Herrick." (See Motion, Ex. 8 (emphasis added)). However, the police report reflects that there were at least two employees, Kelly Bridges and Jackie Morse, who stated that Herrick never placed any games in petitioner's bar and that those games which were at the bar belonged to a different individual, Jack Thomas.
(Id., Ex. 10, at 2). Affiant's police report also states that she spoke by telephone with an individual purporting to be Thomas who confirmed the games belonged to him (affiant was unable to confirm the individual's identity). (Id.).
Counsel's failure to raise this inconsistency as a grounds for challenging the validity of the search warrant was acknowledged in the unpublished portion of Court of Appeals' opinion - the court did not consider the issue because it was not raised below. (Id., Ex. 13). Had the issue been properly raised, the motion would have been found meritorious. Here, where affiant's representations sought to establish evidence of theft, the misstatements and omissions were material to the probable cause determination. United States v. Chavez-Miranda, 306 F.3d 973, 979 (9th Cir. 2002). The fact that the police report contained evidence plainly contrary to statements made in the affidavit, coupled with the fact that affiant prepared both, establishes deliberate falsehood or reckless disregard for the truth. Petitioner was prejudiced by counsel's failure to move to suppress the evidence on this basis because excising the false statements and including the omissions would, at most, give rise to "mere suspicion," not probable cause. See United States v. Wanless, 882 F.2d 1459, 1465-66 (9th Cir. 1989); United States v. Vasey, 834 F.2d 782, 788-90.
2. Failure to Conduct Effective Pretrial Investigation
Counsel was ineffective in failing to fully investigate and present evidence that the BPPD's motivation for obtaining a warrant - even after preliminary determinations by a deputy district attorney that Herrick's complaint was merely a civil dispute - related to an ongoing effort to search for drugs at petitioner's home and business. The BPPD had, among other things, previously inquired on multiple occasions whether petitioner possessed or dealt drugs and visited petitioner's bar to interrogate both petitioner and customers, including a customer by the name of Michael Giovannoni. (See Motion, Exs. 17, 18). Petitioner was prejudiced by counsel's failure to investigate because these incidents serve as circumstantial evidence that the misstatements in Det. Alishouse's affidavit were intentional, since they demonstrate an ulterior motive for obtaining the warrant, rather than the stated motive of searching for stolen items.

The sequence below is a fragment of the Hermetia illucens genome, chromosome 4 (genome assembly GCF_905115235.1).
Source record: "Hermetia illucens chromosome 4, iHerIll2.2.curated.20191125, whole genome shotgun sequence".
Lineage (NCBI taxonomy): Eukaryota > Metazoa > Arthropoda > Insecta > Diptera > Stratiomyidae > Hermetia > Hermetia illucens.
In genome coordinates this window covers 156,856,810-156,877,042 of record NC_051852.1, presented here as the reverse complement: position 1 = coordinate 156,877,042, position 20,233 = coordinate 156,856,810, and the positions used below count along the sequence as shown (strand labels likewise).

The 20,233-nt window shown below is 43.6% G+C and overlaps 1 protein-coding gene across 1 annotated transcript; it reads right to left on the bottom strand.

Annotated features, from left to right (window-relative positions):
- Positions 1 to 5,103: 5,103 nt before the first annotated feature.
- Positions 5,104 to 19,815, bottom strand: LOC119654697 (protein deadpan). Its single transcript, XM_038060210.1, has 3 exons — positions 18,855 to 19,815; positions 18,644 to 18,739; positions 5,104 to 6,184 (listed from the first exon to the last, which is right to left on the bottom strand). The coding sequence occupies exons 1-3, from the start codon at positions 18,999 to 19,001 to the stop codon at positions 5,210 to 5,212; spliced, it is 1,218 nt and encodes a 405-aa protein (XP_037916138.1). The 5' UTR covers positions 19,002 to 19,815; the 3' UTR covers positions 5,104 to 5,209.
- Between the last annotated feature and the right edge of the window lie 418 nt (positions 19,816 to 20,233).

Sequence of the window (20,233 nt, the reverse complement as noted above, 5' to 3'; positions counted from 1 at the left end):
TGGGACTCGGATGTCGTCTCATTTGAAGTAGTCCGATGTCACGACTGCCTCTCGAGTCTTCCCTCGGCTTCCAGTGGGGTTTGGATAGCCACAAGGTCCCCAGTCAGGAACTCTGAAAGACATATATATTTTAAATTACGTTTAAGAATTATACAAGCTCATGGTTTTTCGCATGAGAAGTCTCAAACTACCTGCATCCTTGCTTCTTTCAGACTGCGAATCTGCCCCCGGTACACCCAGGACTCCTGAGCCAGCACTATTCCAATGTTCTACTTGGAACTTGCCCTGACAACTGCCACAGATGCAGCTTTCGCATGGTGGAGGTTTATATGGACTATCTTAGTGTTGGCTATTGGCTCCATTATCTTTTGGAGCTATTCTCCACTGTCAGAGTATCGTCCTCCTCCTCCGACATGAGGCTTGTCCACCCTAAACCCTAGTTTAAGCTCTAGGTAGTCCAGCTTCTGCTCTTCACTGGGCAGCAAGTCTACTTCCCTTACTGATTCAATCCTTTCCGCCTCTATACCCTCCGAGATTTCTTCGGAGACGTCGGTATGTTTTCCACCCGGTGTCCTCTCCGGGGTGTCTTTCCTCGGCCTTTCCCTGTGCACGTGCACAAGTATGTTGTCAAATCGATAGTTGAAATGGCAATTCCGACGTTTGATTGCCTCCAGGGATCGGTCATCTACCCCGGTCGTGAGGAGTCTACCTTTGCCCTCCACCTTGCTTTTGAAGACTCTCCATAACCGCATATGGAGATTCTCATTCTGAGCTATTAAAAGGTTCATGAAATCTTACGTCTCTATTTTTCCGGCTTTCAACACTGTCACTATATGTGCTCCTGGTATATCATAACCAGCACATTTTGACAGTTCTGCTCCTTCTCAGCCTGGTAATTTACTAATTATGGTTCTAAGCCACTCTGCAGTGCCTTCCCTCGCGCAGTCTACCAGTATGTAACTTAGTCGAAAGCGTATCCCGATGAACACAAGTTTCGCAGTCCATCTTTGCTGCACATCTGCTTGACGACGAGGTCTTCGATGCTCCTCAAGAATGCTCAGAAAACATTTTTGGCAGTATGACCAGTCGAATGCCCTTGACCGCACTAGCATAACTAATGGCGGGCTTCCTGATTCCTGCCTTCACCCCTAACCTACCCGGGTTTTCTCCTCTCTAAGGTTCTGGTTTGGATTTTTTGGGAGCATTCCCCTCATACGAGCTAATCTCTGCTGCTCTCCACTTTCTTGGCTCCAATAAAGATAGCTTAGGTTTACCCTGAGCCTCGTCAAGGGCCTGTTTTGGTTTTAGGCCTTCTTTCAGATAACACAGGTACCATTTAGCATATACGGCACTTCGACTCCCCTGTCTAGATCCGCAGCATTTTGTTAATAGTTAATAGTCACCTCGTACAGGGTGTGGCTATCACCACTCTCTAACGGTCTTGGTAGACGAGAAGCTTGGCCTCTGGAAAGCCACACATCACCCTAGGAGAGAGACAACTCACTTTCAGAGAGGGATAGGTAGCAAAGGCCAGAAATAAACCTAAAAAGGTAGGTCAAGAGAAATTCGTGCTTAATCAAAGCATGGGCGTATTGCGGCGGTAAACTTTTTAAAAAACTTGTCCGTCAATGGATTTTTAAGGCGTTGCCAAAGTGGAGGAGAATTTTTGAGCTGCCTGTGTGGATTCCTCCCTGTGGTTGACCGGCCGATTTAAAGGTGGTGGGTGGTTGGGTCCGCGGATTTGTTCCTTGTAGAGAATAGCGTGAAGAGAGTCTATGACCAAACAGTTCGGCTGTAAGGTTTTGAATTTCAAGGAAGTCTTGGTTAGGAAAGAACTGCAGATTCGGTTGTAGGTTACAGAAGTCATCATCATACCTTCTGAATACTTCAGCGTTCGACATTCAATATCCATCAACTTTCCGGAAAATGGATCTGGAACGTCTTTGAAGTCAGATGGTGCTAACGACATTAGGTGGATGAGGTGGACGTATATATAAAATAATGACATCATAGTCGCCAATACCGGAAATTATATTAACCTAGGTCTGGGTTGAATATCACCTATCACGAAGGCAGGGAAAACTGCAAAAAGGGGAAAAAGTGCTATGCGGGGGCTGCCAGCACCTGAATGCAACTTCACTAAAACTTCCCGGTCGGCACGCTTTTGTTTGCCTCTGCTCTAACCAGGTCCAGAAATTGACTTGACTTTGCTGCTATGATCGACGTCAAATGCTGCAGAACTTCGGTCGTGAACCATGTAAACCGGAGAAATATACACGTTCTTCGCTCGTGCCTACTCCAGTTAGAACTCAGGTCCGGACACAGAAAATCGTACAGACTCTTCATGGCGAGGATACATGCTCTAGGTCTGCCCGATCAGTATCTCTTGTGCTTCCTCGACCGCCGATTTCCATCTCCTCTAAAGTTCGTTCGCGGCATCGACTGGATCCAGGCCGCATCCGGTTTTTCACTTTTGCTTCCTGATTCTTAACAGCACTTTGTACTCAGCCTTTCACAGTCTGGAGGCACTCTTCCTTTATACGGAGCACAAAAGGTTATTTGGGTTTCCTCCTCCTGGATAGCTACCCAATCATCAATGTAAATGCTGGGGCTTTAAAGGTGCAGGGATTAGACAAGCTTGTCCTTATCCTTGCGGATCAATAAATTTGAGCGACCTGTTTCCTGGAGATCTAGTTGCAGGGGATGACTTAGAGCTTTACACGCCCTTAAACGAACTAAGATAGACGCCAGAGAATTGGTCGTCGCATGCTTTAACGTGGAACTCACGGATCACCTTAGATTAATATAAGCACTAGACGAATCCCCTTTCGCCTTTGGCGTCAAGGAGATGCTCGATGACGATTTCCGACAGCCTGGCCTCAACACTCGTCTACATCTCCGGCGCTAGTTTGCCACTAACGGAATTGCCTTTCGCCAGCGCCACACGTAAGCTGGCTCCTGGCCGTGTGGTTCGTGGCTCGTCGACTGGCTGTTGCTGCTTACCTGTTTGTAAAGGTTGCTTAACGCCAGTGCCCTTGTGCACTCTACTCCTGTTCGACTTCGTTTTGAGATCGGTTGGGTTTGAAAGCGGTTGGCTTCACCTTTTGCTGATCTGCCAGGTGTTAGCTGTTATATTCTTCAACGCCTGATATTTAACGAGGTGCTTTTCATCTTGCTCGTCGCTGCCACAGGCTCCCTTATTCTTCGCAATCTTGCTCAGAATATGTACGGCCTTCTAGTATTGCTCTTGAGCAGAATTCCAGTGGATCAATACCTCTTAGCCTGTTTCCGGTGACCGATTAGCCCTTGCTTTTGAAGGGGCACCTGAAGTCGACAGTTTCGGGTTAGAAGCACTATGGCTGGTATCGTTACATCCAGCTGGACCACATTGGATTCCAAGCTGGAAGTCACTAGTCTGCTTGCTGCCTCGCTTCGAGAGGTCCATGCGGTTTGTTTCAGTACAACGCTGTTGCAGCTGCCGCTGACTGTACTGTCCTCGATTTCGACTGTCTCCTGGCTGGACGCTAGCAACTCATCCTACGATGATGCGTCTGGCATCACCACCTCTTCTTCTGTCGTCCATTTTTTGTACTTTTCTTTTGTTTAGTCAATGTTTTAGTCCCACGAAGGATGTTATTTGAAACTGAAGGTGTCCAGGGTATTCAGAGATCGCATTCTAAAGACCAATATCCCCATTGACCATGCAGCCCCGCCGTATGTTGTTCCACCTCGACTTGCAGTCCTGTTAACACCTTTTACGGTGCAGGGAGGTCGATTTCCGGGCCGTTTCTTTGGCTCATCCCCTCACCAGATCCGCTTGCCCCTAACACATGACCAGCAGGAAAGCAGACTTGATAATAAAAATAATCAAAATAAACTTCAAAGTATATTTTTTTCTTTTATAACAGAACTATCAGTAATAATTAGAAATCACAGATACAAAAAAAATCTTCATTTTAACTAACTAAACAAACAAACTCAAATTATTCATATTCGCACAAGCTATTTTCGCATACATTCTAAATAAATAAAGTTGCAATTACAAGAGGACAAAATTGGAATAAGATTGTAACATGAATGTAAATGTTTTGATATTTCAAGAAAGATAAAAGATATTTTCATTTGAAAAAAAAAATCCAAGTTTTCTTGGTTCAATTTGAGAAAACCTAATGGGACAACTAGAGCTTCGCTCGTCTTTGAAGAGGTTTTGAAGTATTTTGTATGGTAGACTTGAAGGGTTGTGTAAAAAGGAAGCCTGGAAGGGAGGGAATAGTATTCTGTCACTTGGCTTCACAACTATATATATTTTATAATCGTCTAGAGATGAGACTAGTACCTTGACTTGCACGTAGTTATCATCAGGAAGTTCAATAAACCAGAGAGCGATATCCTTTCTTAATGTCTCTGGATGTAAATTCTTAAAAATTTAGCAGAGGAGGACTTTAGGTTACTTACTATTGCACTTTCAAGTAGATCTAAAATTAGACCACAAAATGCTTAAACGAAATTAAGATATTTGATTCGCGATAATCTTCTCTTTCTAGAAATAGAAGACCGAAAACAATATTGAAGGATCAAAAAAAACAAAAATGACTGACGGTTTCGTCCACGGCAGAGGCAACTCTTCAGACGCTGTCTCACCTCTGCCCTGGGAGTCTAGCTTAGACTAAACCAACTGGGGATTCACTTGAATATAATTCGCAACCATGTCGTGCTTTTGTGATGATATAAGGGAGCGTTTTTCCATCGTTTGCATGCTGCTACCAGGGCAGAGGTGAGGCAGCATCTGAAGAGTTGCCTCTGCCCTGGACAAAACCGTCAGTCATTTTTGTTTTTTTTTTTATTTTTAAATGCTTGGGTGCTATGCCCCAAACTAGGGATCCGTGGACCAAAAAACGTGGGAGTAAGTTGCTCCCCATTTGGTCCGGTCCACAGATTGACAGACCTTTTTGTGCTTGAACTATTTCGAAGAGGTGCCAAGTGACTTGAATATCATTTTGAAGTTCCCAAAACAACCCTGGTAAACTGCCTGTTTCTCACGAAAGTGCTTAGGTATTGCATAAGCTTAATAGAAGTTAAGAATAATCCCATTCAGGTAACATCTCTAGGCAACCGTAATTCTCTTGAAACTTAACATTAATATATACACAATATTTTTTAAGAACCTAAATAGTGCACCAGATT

3. Improperly Advising Petitioner Regarding Admissibility of Prior Conviction
Counsel was ineffective in advising his client that his prior arrest and conviction on a narcotics trafficking charge would not "under any circumstances" be admissible at trial and then proceeding to open the door to government cross-examination on the very issue by asking petitioner, "Mr. Krouse, are you a drug dealer?" (See Motion, Ex. 20). Counsel also failed to lodge objections to government's questions regarding petitioner's prior conviction. The resulting testimony was highly prejudicial because it undercut petitioner's credibility, and concomitantly, his defense that the narcotics found during the search belonged to others living in his home. These errors fell below a minimum standard of performance for criminal attorneys. See National Legal Aid and Defender Association ("NLADA") Guidelines 1.2(a), 7.1(34), 7.5(57), 7.5(60).
4. Failure to Learn and Advise Petitioner that Agreeing to a Continuance of Trial Would Require Remaining in Custody for Three Months